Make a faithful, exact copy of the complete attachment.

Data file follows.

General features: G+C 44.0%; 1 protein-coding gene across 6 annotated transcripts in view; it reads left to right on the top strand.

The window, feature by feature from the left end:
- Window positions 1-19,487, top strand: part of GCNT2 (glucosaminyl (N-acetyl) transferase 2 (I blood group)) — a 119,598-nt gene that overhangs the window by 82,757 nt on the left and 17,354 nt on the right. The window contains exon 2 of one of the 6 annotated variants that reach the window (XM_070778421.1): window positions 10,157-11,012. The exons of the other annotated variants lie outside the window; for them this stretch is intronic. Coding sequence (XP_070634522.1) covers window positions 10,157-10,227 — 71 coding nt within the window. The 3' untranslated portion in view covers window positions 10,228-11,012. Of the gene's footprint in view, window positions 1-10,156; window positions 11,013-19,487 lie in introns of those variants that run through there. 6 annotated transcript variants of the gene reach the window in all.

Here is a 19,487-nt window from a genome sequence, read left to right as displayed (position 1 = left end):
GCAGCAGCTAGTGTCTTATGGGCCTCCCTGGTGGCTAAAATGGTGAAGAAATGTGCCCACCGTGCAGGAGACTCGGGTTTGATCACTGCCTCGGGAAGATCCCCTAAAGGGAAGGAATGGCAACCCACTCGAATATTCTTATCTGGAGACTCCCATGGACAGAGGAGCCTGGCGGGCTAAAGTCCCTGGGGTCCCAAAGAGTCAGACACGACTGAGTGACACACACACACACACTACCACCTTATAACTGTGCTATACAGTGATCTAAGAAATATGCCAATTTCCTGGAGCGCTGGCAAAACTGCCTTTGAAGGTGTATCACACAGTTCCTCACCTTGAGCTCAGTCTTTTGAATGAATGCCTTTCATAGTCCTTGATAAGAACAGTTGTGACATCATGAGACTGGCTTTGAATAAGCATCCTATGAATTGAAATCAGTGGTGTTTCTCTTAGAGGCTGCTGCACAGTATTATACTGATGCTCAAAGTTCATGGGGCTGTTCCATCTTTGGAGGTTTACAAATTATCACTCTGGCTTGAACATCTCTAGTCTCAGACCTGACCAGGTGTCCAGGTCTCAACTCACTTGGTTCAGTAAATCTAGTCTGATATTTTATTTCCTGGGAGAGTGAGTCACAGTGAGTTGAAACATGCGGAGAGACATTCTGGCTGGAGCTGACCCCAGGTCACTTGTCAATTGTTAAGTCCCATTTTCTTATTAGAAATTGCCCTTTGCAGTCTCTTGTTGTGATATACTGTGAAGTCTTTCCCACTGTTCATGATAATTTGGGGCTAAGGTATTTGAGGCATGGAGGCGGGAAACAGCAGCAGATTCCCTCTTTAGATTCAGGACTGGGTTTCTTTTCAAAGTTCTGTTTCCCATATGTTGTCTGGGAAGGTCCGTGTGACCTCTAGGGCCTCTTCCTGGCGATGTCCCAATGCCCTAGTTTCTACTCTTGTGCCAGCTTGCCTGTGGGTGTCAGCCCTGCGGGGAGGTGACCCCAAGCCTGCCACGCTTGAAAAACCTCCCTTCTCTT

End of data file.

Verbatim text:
General features: G+C 44.0%; 1 protein-coding gene across 6 annotated transcripts in view; it reads left to right on the top strand.

The window, feature by feature from the left end:
- Window positions 1-19,487, top strand: part of GCNT2 (glucosaminyl (N-acetyl) transferase 2 (I blood group)) — a 119,598-nt gene that overhangs the window by 82,757 nt on the left and 17,354 nt on the right. The window contains exon 2 of one of the 6 annotated variants that reach the window (XM_070778421.1): window positions 10,157-11,012. The exons of the other annotated variants lie outside the window; for them this stretch is intronic. Coding sequence (XP_070634522.1) covers window positions 10,157-10,227 — 71 coding nt within the window. The 3' untranslated portion in view covers window positions 10,228-11,012. Of the gene's footprint in view, window positions 1-10,156; window positions 11,013-19,487 lie in introns of those variants that run through there. 6 annotated transcript variants of the gene reach the window in all.

Here is a 19,487-nt window from a genome sequence, read left to right as displayed (position 1 = left end):
GCAGCAGCTAGTGTCTTATGGGCCTCCCTGGTGGCTAAAATGGTGAAGAAATGTGCCCACCGTGCAGGAGACTCGGGTTTGATCACTGCCTCGGGAAGATCCCCTAAAGGGAAGGAATGGCAACCCACTCGAATATTCTTATCTGGAGACTCCCATGGACAGAGGAGCCTGGCGGGCTAAAGTCCCTGGGGTCCCAAAGAGTCAGACACGACTGAGTGACACACACACACACACTACCACCTTATAACTGTGCTATACAGTGATCTAAGAAATATGCCAATTTCCTGGAGCGCTGGCAAAACTGCCTTTGAAGGTGTATCACACAGTTCCTCACCTTGAGCTCAGTCTTTTGAATGAATGCCTTTCATAGTCCTTGATAAGAACAGTTGTGACATCATGAGACTGGCTTTGAATAAGCATCCTATGAATTGAAATCAGTGGTGTTTCTCTTAGAGGCTGCTGCACAGTATTATACTGATGCTCAAAGTTCATGGGGCTGTTCCATCTTTGGAGGTTTACAAATTATCACTCTGGCTTGAACATCTCTAGTCTCAGACCTGACCAGGTGTCCAGGTCTCAACTCACTTGGTTCAGTAAATCTAGTCTGATATTTTATTTCCTGGGAGAGTGAGTCACAGTGAGTTGAAACATGCGGAGAGACATTCTGGCTGGAGCTGACCCCAGGTCACTTGTCAATTGTTAAGTCCCATTTTCTTATTAGAAATTGCCCTTTGCAGTCTCTTGTTGTGATATACTGTGAAGTCTTTCCCACTGTTCATGATAATTTGGGGCTAAGGTATTTGAGGCATGGAGGCGGGAAACAGCAGCAGATTCCCTCTTTAGATTCAGGACTGGGTTTCTTTTCAAAGTTCTGTTTCCCATATGTTGTCTGGGAAGGTCCGTGTGACCTCTAGGGCCTCTTCCTGGCGATGTCCCAATGCCCTAGTTTCTACTCTTGTGCCAGCTTGCCTGTGGGTGTCAGCCCTGCGGGGAGGTGACCCCAAGCCTGCCACGCTTGAAAAACCTCCCTTCTCTT